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Prove that you are independent

With the FCA challenging firms to demonstrate their independence, you need to think process, process, process, writes Steve Bailey of ATEB Consulting

Independence has been a core ethos in the adviser market for decades and despite the many regulatory changes over the years, in truth independence has remained largely the same. However, the advent of platform solutions and the desire to build value through recurring income to some extent has blurred the vision of independence.

Subconsciously, over time, pre-determined, default solutions have emerged within adviser businesses. In most cases, these are perfectly legitimate, well thought through and constructed. However, the process and audit trail that gets the adviser from initial disclosure through to recommendation is under scrutiny. The FCA position will be ‘guilty’ (i.e. not independent) unless you can prove otherwise. Hence, this has now become and area of priority for all firms wishing to retain their independent status.

Think about it. What is a financial adviser’s modus operandi? No prizes for coming up with the ‘sales process’. So if this is the core of the business and key to demonstrating independence, logic dictates that it should be carefully designed, clearly defined, consistently applied, transparently explained and finally, well documented.

Yet, while advisers know all about the component parts, putting them all together into a coherent and compliant process is not always as easy. The old Morecambe and Wise joke – ‘I’m playing all the right notes, but not necessarily in the right order’ – comes to mind.

We believe that firms need to address some key considerations in order to help demonstrate independence to the Regulator.

Documented investment process

Write it down, both in summary (diagrammatically if possible) and in detail. Define standards (how often is risk re-assessed, what constitutes a review, etc). Train it. Monitor it.

Don’t confuse the investment process with any centralised investment proposition (CIP). The CIP, if available, will be a potential solution and hence forms part of the investment process.

Define how clients get from fact finding through to the solution. While financial planning is not a science or an equation, advisers should be provided with a clear A to B track.

In this respect, ATEB has developed the concept of trigger questions to help advisers determine the most suitable client solution (e.g. does the client want/need ongoing reviews?).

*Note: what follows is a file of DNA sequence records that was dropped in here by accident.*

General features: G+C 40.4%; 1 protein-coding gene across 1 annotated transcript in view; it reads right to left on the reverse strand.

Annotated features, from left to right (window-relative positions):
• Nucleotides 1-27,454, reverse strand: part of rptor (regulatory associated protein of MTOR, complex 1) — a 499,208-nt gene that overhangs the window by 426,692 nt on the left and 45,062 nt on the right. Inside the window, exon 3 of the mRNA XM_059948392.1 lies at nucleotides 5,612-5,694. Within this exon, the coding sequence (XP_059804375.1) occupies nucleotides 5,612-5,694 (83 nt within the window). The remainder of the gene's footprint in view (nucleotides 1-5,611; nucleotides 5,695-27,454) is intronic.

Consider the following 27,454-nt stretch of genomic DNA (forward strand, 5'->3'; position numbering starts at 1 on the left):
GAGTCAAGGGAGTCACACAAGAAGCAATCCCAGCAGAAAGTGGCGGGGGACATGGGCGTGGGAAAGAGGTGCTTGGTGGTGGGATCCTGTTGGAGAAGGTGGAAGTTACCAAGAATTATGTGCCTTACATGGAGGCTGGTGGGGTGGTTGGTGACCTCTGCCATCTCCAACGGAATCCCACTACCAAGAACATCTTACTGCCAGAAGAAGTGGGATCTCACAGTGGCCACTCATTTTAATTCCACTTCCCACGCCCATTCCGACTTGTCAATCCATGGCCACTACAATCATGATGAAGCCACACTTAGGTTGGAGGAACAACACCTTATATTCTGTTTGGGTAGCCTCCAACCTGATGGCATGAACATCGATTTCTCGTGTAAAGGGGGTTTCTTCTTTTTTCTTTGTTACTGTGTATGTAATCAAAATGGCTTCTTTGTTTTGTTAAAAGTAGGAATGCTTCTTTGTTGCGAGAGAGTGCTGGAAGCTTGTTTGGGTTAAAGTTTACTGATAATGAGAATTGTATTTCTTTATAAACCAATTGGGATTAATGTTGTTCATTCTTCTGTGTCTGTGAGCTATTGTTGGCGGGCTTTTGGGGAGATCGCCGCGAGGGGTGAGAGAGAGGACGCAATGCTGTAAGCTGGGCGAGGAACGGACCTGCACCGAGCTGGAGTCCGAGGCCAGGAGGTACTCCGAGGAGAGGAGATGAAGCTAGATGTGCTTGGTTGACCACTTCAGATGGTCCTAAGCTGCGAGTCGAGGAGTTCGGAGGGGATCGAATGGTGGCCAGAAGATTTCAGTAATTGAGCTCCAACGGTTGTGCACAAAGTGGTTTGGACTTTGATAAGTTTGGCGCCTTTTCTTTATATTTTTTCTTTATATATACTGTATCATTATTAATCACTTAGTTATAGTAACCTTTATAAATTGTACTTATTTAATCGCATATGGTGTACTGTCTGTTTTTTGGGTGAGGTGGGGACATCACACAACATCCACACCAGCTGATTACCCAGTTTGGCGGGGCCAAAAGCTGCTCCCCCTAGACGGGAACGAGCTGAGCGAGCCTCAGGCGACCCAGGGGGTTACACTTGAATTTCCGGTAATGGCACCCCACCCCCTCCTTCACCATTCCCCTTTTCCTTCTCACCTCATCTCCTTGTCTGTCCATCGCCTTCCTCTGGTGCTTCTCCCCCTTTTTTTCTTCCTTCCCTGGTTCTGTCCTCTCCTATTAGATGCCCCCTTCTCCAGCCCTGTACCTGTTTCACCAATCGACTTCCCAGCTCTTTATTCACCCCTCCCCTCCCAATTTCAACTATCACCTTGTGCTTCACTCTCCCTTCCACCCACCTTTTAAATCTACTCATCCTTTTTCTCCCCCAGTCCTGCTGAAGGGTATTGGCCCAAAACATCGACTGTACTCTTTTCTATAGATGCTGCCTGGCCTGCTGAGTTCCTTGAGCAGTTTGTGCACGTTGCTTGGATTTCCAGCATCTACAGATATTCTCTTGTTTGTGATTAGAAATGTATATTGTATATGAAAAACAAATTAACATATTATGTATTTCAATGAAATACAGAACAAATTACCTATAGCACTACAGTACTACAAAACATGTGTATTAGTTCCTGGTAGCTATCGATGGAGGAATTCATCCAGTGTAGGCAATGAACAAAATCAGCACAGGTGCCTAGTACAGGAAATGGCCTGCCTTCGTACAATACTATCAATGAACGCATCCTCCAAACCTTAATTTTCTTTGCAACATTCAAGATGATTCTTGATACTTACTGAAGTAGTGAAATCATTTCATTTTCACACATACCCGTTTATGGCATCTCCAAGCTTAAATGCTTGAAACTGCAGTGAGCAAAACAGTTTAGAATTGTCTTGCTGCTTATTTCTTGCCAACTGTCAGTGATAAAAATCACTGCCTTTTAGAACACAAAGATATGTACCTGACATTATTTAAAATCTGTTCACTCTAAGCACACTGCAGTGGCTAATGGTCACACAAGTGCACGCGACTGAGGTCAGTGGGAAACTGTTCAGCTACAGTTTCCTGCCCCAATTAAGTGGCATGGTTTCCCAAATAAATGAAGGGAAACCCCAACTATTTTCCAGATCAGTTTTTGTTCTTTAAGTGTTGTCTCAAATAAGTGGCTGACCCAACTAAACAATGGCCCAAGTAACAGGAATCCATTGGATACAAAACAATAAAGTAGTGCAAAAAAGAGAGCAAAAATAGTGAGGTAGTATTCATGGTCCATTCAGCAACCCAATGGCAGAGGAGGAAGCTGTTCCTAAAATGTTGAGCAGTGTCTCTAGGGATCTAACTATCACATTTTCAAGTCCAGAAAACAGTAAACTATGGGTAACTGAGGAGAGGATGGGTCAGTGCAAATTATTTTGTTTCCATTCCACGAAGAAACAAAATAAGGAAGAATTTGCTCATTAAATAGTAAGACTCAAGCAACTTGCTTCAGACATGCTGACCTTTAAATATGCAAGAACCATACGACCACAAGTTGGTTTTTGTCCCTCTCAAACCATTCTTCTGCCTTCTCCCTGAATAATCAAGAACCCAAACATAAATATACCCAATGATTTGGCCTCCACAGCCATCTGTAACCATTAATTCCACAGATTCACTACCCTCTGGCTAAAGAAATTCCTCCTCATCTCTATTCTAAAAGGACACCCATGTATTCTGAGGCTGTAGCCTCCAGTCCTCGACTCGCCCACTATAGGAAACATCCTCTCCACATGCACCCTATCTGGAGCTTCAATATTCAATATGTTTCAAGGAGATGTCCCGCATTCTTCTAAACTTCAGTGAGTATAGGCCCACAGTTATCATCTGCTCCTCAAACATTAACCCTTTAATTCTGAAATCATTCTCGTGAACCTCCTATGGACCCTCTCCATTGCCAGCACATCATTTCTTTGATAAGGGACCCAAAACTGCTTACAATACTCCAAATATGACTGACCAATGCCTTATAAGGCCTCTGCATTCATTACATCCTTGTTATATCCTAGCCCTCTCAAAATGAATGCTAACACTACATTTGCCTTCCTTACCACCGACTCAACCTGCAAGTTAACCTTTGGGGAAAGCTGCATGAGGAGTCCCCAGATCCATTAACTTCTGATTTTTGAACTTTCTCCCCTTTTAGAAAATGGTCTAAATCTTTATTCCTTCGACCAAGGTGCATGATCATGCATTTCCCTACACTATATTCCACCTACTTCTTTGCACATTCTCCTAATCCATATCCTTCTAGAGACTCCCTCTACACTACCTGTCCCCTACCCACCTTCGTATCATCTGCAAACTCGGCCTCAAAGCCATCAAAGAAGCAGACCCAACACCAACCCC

Needs and product analysis

Ensure this as a clearly defined part of the sales process. Document your analysis and how the recommended product, over and above any other available solution, best suits the needs of the client.

Don’t default into vanilla solutions. Independence requires you to demonstrate an unbiased and unrestricted analysis.

Research and due diligence

Define the process for all product ranges. Decide whether it will be bespoke, per recommendation, or centralised. Provide the tools and training in their use. If centralised, define frequency and parameters.

Think about your investment philosophy, e.g. what will you do if you’re current centralised investment proposition’s provider is no longer the most suitable?

Management information

Define your required outcomes. If you brainstorm potential management information (MI), you’ll be surprised how much you’ll come up with.

As a starter for ten, can you easily ascertain the client splits across different propositions, or client splits across ATR, or the percentage of clients opting for reviews, and how these vary across advisers?

Remember, the FCA will expect business owners to have sufficient MI at hand, to have analysed the information and to have acted accordingly.

Technical Competence

How can advisers provide an independent, comprehensive and fair analysis, which is unbiased and unrestricted, without the technical knowledge to do so?

T&C has taken on added significance post RDR with independent advisers needing documented proof of ongoing technical competence.

Transparency

Throughout the process, transparency is key, particularly fee disclosure. Where there is a predominance of clients signed-up for ongoing reviews is there a clear audit trail of clients understanding and accepting the associated charges?

Finally, if you have good quality processes, compliance will be an inevitable by-product.

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